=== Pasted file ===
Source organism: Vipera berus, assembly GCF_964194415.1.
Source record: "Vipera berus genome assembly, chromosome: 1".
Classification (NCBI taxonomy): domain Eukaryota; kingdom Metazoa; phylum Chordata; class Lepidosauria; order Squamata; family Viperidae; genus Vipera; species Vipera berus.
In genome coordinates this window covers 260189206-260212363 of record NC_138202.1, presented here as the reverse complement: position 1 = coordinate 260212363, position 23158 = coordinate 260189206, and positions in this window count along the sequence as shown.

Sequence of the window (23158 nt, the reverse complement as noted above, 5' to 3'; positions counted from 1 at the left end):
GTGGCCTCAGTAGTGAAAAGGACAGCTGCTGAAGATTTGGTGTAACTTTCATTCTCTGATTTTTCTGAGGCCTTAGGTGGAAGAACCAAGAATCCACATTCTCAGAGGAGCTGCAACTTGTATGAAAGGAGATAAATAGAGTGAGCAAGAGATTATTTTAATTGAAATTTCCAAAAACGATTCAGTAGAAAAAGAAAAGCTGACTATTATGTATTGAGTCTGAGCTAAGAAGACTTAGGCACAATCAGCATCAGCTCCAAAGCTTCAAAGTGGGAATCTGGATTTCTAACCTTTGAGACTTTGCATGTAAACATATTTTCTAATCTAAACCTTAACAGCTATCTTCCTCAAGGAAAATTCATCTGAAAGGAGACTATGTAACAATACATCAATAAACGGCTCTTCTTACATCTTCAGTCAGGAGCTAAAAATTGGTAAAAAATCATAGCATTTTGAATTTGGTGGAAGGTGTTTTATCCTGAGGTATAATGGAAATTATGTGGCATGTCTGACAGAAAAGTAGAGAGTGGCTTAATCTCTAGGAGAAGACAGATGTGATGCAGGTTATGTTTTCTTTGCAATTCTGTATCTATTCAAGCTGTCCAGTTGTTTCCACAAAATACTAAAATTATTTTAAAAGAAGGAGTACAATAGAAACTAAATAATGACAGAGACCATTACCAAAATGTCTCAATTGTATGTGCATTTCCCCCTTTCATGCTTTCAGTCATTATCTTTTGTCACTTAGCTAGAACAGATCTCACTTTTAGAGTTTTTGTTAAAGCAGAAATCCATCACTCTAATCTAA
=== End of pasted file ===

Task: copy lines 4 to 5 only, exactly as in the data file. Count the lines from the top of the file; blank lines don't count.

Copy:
In genome coordinates this window covers 260189206-260212363 of record NC_138202.1, presented here as the reverse complement: position 1 = coordinate 260212363, position 23158 = coordinate 260189206, and positions in this window count along the sequence as shown.

Sequence of the window (23158 nt, the reverse complement as noted above, 5' to 3'; positions counted from 1 at the left end):